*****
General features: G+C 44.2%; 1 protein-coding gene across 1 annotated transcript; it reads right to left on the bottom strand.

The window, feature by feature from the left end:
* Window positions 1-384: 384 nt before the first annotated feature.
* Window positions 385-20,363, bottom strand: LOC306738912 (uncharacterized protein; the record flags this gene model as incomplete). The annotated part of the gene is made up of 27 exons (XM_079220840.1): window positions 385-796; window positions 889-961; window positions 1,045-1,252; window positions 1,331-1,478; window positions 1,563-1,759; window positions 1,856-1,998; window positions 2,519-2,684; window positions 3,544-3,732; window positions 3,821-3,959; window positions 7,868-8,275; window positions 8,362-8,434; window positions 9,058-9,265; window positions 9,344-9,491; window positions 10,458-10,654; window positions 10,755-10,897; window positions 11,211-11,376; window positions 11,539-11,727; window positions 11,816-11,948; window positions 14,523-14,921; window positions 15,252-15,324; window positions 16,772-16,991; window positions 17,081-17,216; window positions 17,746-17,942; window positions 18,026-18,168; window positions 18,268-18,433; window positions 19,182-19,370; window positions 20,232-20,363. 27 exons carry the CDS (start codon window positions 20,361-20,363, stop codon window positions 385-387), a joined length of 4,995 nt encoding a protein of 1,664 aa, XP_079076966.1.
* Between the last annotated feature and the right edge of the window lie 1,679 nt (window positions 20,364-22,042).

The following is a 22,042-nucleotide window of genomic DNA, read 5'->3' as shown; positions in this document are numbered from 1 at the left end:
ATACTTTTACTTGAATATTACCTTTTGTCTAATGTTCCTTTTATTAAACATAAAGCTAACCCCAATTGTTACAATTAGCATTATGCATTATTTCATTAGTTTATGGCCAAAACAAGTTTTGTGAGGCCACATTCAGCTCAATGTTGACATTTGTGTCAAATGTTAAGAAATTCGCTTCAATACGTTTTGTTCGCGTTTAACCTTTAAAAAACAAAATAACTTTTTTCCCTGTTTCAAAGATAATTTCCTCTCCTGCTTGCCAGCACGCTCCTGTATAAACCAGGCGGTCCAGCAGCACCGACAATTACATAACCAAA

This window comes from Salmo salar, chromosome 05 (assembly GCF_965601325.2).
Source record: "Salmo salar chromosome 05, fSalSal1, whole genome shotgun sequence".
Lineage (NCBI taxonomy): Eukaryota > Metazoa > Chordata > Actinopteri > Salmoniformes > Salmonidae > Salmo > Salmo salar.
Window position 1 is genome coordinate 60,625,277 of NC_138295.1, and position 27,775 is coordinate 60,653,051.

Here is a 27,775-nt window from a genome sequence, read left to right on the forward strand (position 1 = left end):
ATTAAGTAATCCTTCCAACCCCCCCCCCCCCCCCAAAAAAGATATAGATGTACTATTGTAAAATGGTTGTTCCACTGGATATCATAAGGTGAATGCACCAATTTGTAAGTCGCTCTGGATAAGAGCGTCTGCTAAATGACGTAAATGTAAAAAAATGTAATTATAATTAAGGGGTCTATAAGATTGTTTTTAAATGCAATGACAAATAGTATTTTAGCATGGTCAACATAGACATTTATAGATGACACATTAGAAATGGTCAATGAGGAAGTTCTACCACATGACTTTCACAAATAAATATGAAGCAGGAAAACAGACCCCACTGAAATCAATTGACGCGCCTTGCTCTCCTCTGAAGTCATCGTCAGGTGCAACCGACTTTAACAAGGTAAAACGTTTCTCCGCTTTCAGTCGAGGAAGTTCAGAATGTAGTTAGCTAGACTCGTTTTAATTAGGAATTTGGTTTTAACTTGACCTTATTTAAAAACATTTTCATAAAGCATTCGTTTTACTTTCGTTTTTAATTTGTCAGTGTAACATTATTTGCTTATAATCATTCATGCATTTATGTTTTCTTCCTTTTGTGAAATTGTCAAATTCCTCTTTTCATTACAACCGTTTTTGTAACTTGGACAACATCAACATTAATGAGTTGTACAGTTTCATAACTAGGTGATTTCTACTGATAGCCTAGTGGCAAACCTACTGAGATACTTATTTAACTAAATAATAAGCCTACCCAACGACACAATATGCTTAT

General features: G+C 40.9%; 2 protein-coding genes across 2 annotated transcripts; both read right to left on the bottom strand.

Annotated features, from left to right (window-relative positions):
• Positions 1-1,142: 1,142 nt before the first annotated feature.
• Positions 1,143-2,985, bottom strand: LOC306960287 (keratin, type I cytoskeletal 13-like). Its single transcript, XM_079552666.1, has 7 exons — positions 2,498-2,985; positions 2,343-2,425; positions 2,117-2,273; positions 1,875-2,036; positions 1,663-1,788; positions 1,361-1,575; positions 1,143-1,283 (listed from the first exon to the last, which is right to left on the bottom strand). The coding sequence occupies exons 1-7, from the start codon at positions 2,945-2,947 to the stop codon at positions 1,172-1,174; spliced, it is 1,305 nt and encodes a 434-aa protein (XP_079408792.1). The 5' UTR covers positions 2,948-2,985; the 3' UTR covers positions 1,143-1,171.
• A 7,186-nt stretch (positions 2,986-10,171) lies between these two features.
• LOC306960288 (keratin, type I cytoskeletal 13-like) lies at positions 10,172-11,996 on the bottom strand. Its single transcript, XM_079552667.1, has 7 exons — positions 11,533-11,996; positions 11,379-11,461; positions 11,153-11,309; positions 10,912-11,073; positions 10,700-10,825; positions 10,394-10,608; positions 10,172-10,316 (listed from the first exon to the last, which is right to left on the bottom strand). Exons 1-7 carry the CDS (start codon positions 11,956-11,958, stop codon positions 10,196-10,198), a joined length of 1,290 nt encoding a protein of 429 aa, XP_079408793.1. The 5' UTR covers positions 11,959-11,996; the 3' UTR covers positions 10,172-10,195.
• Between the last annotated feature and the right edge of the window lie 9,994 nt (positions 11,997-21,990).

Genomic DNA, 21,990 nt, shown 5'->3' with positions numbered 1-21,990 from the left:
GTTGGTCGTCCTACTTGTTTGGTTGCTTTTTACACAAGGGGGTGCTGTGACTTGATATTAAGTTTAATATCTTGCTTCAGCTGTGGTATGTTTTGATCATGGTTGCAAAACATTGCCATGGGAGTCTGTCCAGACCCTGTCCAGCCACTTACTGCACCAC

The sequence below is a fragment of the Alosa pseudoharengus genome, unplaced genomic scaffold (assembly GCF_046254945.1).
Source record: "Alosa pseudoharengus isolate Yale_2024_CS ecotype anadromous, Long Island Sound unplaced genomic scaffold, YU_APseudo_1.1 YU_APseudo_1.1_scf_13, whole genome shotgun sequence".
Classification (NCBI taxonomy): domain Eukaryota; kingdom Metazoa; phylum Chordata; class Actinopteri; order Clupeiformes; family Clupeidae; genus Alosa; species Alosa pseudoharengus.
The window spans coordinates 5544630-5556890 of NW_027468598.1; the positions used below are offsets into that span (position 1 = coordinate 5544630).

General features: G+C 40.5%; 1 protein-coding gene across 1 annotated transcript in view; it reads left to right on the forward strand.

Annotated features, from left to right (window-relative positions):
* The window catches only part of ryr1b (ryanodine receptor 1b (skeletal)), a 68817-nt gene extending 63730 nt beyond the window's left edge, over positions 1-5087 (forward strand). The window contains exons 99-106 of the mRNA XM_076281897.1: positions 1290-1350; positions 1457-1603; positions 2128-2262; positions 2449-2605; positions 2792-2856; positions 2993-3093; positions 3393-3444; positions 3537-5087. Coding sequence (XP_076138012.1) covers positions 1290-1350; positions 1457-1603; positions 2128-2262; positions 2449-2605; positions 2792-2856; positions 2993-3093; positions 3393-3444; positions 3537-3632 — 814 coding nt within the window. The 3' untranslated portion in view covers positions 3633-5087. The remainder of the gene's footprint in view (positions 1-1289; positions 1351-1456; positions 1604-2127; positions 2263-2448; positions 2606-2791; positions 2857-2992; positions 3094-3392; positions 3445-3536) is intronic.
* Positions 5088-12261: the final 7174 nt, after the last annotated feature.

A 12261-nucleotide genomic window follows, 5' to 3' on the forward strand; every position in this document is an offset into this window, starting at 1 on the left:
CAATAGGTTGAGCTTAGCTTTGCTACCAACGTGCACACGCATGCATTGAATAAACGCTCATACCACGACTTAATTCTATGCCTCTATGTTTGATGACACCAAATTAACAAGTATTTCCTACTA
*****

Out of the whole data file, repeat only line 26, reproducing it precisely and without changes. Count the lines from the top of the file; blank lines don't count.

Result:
The window spans coordinates 5544630-5556890 of NW_027468598.1; the positions used below are offsets into that span (position 1 = coordinate 5544630).